I liked her statement that everyone has grandparents but not everyone has grandchildren – personally, I have grand-kittens. Parts that especially drew my interest were her description of the way she taught classes to write memoir and the research she did for her book about Jean Batten. Festival sessions with small audiences also appealed. I imagine those small audiences would have had a real treat. It reminded me of the time Stephen was in a play where only two audience members turned up, and they, along with the cast, all went to the pub.

The essay on massage reminded me of wonderful massages I had from a woman who later left Christchurch. It’s some years now since I had a professional massage but it’s a treat I may avail myself of again now that Fiona has brought the idea to mind. She described how the milled rims of her wedding ring have now vanished which reminded me that mine too has lost its milled rims after many years. Fiona’s story of the Pike River Mine and her responsibility to seek justice shows her determination and commitment.

So many different stories, all fascinating and all told with skill and honesty.

She shares the stories of her life
now moving on – no longer wife

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This sign seems a little incongruous planted in the middle of a flower bed with no grass close by. “Don’t pick the flowers” might be more suitable, but I guess the Council’s resources are limited.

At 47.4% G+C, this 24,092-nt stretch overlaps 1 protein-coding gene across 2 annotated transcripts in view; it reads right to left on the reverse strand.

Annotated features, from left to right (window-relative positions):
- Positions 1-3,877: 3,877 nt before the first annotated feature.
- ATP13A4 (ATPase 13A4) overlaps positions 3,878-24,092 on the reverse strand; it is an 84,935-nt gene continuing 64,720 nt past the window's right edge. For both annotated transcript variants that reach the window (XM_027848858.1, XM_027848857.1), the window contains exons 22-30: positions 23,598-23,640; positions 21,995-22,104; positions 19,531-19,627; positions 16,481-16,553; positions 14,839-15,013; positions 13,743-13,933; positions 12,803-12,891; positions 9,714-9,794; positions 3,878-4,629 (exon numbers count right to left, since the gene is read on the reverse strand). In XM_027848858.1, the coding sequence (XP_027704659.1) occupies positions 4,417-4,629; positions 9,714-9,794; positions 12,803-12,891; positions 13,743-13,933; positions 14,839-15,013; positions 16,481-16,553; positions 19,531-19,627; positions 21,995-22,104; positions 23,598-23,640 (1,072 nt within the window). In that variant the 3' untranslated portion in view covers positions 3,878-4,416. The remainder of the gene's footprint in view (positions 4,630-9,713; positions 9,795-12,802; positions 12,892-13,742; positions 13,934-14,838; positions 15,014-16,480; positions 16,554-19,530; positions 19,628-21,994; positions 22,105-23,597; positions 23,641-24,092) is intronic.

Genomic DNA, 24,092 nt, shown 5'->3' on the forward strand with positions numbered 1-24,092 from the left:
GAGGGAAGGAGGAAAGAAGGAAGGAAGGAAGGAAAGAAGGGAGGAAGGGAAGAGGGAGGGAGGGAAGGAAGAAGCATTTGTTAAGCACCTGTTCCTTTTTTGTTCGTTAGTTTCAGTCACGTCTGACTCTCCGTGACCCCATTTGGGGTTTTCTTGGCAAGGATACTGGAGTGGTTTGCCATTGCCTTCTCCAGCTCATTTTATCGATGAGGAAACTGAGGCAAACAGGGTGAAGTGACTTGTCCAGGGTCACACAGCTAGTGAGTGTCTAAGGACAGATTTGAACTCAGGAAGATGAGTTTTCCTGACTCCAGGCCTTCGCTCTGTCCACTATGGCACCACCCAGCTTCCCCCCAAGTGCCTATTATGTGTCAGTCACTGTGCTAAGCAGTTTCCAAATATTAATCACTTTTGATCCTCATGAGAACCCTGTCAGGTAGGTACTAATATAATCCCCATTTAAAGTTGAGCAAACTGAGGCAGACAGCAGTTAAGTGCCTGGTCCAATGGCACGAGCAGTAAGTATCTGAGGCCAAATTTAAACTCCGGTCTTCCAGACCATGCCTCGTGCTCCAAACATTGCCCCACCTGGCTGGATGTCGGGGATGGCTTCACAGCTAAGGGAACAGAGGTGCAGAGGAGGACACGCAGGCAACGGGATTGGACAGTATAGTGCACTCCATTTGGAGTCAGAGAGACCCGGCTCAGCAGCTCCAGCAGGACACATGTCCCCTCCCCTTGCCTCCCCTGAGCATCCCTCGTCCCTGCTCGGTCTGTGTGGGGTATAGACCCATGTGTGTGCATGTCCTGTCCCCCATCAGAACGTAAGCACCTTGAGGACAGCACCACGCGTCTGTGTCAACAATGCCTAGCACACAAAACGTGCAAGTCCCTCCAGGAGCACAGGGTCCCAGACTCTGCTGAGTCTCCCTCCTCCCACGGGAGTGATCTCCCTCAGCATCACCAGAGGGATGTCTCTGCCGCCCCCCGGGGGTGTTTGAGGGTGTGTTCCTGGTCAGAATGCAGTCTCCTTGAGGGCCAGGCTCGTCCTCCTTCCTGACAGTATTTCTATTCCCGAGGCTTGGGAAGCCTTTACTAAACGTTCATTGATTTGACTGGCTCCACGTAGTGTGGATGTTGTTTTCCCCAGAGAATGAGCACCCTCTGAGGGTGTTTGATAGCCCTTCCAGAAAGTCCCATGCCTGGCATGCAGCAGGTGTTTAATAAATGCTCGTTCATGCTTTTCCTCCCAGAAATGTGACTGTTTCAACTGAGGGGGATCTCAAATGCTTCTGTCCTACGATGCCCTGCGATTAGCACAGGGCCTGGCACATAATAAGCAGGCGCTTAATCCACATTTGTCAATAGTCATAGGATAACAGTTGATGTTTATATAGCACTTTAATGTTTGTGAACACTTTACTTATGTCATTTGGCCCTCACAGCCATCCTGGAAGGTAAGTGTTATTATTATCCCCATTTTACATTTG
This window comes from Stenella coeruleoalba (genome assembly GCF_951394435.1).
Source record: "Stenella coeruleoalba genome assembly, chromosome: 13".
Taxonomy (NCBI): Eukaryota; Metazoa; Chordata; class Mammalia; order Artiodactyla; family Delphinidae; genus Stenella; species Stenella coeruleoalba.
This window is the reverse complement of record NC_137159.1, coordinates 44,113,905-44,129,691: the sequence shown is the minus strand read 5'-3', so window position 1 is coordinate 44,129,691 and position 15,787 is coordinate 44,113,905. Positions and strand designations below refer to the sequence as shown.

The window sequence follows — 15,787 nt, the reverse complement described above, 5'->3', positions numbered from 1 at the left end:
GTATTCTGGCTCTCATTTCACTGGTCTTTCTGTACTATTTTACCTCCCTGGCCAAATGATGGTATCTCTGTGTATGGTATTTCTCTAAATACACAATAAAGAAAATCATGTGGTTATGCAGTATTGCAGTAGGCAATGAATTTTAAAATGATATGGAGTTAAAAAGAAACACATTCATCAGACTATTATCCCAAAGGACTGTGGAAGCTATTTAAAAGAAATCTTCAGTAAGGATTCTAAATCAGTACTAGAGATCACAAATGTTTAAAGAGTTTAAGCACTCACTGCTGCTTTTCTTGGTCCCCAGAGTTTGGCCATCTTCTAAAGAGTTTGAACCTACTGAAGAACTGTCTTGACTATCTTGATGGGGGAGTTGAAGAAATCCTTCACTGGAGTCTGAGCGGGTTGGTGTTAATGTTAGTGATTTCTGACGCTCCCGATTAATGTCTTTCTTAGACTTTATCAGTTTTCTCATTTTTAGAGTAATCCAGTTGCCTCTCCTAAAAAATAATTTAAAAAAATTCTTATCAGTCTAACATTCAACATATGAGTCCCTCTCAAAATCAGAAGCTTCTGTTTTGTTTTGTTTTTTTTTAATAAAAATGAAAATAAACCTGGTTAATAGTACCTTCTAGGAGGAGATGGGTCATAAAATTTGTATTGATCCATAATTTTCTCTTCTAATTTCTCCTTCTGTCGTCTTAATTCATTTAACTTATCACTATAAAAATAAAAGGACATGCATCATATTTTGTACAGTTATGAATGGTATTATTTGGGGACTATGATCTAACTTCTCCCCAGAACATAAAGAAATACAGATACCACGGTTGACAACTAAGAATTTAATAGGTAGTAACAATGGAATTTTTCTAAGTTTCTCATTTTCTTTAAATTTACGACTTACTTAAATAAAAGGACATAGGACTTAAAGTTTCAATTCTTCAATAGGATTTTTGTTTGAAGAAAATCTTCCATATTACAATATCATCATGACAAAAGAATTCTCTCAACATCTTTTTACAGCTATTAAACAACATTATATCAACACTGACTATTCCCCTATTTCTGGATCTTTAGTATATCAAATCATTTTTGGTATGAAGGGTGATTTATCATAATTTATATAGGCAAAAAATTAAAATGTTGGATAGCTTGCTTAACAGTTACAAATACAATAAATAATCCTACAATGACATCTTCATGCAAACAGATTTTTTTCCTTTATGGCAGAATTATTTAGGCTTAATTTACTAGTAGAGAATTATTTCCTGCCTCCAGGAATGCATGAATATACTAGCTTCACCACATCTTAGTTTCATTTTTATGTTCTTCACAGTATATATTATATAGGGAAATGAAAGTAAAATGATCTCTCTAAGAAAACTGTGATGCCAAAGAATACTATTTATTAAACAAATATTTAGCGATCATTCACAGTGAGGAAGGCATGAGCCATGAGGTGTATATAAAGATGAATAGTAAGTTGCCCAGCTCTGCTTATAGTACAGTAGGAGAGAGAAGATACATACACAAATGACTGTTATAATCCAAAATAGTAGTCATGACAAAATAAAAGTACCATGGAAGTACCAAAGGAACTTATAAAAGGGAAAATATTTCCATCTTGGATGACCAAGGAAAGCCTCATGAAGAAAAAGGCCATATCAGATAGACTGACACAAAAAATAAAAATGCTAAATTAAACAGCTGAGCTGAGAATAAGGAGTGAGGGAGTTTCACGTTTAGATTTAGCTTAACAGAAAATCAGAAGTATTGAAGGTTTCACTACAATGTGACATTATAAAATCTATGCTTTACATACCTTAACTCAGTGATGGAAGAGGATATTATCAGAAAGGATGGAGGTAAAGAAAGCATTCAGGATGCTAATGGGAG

Of grass there isn’t any sign
so this instruction seems hard line

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Floral Friday

A wildflower lawn is something I’ve craved for several years. I’ve attempted it in the back garden, with limited success, but never thought of trying it at the front of the cottage where there is a narrow green pathway between flower borders. This hasn’t been mowed for a couple of years and I’ve been happy to let clover grow lushly there. There is some grass, and during lockdown I clipped this with scissors each week to send samples to GNS Science who had a project to measure how reduced traffic affected pollution.

Ipheions in Clover

I’ve noticed this week that the ubiquitous ipheions have now migrated in among the clover. Perhaps the clover will flower too and I will have the wildflower “lawn” I’ve wanted.

They’ve met the aim I’ve had for years
these little flowering volunteers

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Spiritual Care in Healthcare was the subject addressed by Richard Egan, Associate Professor at the Department of Preventative and Social Medicine at the University of Otago. He has qualifications in Theology, English Literature, Religious Studies, and Public Health. Richard stated that spirituality is implicitly present in healthcare and that it is timely to make it more explicit.

He was raised a Roman Catholic, and spent time in a seminary until he fell in love and needed to leave. These days he says he is more spiritual than religious, and has been teaching medical students about spirituality in the clinic for the past three years. In the past healthcare has often been medicalised and dehumanising, but there is now a movement towards an holistic care approach which is patient- and whanau-centred. The 2018 census showed that 48% of people in Aotearoa had no religion while 37% stated they were Christian. Secularization can be defined as having the choice to believe what you like. These days dying can take a long time, and consideration of spirituality is an important part of the process.